Sometimes the best way to move forward is to look back and acknowledge those who have gone before. Be haunted by their bright spirits: horses loyal and brave, with riders who lifted high this art of riding. And in that golden light, acknowledge how far you and your horse have come.

Maybe you aren’t famous, and maybe your horse doesn’t have legions of fans, (besides you.) Whether it’s your first horse or you’re the happy rider who has ridden good horses forever, you are still part of this family of world-class horses and riders. It’s a family that crosses cultures and has been passed down through time. A rescue pony in your back yard is no different from an international competitor: our horses are a priority and a privilege. Let Halloween be a sort of equine memorial day, let it inspire us on short, dark winter days to come.

Now, time for those long johns and Carharts, and treat yourself to a new pair of wool socks. Then trudge out to the barn and nicker back a hello to them. Warm his bit inside your clothes while tacking up, or if it’s really cold, a bareback/halter ride will do just fine. Work slow and keep him strong. Reward your horse for last summer, by sticking with him in the winter, by riding through. Because that’s how we survive, too. We ride through it.

Happy Day of the Dead, Happy Remembering.

Anna Blake, Infinity Farm.

12 thoughts on “The Day of the Dead: Barn Version.

  1. Each time I read your Blog, I think to myself, “How does she know what I am going through??????” 🙂 Once again, you have touched a place in my heart that needed a hug. I just put my mare down 2 weeks ago and have been mourning for her. I needed that reminder to celebrate her instead. A wonderful and ambitious mare, with a decidedly individual opinion of how everything in her world should be. She was a challenge for sure, but she was staunchly loyal and a brilliant performer in her youth. I had her for 17 of her 19 years and luckily had a trainer, (Thank you Carly Davis!), who understood both of us and let us have a great partnership. Thank you Anna for your words that cut straight to the heart and provide such a great reminder to all!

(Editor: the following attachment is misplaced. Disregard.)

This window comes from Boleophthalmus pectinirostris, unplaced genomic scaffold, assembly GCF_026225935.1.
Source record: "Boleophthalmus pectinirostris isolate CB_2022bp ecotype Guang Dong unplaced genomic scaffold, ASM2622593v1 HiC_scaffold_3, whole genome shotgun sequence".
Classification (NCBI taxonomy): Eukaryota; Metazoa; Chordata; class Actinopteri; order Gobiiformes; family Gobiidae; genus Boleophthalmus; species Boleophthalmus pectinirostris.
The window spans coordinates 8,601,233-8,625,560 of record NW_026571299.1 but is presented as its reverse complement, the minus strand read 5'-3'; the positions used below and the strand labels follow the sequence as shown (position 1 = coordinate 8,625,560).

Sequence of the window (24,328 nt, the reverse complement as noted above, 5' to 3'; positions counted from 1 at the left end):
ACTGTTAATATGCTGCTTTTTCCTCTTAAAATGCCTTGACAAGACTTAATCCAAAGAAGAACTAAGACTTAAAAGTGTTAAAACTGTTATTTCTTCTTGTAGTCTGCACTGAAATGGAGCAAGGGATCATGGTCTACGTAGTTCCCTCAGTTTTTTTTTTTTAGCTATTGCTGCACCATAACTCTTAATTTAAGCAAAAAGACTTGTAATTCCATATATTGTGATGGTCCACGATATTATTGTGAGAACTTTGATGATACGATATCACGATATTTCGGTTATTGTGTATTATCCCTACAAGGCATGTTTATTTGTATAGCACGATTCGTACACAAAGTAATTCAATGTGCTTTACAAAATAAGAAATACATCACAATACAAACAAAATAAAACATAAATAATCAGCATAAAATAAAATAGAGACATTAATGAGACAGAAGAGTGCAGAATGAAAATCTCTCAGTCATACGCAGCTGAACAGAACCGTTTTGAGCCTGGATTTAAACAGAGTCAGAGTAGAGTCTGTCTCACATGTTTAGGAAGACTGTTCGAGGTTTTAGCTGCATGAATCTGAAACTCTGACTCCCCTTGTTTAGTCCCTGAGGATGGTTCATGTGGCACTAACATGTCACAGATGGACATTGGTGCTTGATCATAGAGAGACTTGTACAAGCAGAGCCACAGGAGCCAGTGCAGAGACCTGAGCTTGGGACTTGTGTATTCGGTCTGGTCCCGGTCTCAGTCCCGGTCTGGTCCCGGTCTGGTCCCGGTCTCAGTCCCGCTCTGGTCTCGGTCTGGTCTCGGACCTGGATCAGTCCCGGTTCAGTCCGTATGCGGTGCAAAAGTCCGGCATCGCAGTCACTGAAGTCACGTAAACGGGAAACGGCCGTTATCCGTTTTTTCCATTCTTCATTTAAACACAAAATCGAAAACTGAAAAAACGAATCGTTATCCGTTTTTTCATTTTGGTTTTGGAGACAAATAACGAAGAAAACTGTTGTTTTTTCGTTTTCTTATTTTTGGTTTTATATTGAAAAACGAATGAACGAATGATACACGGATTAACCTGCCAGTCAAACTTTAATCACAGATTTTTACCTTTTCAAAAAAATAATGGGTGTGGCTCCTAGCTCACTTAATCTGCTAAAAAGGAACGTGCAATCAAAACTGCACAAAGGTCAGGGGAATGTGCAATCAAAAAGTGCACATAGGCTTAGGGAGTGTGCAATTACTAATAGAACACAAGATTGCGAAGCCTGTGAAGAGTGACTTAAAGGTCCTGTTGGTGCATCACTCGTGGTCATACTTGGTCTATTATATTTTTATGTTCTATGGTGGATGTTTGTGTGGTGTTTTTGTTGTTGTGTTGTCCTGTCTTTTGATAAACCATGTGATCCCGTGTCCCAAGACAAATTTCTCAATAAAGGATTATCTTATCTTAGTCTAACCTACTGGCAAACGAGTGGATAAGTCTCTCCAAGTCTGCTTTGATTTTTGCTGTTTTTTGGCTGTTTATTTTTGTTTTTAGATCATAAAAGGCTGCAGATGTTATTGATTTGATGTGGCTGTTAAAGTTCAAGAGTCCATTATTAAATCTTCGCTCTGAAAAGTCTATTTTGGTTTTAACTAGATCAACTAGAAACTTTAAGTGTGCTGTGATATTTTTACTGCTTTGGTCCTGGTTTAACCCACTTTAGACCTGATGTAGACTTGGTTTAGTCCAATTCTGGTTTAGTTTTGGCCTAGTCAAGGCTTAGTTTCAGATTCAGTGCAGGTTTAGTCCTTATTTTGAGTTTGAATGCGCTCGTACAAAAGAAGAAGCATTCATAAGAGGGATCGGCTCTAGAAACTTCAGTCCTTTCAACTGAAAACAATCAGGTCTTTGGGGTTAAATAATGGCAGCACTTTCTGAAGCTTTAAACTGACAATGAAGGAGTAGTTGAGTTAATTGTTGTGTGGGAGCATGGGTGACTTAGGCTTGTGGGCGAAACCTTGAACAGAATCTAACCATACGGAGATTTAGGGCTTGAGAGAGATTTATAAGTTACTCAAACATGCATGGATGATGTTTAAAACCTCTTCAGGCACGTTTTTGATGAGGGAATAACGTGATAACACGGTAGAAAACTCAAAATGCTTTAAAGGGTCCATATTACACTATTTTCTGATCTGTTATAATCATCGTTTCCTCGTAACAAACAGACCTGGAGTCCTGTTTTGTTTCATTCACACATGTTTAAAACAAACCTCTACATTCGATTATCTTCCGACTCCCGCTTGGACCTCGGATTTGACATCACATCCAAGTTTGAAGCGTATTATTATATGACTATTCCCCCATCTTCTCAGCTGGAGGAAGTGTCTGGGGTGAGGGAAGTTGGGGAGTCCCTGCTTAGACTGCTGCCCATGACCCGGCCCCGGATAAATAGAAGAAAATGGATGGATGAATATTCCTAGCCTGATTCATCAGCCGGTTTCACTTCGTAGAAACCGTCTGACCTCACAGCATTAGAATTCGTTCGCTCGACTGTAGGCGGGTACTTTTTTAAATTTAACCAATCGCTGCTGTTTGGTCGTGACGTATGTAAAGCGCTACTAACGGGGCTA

2. 2013 will always be referred to as the year Teme died. His passing has changed our little ranch so much. His arrival had changed it even more. I miss his voice most of all.

  3. O.K., then, let’s hear it for “un Dia de los Caballos” or “un Dia de los Perros”, too. Break out the tequila and the marigolds! Thank God for every moment that they blessed our lives, for every laugh they gave us, and for every tender moment we shared with them. Vivan los animales!

  4. Funny, as much as I miss my horse, Sony, my first thought was of my friend Satin, the matriarch goat at the kennel where much of my life is centered at the moment. She always had “that look” – so much wisdom and mischief in her eyes. She died in my arms and after over 5 years, the barn still seems empty without her. I’ll be celebrating her life – and Sony’s… Thank you!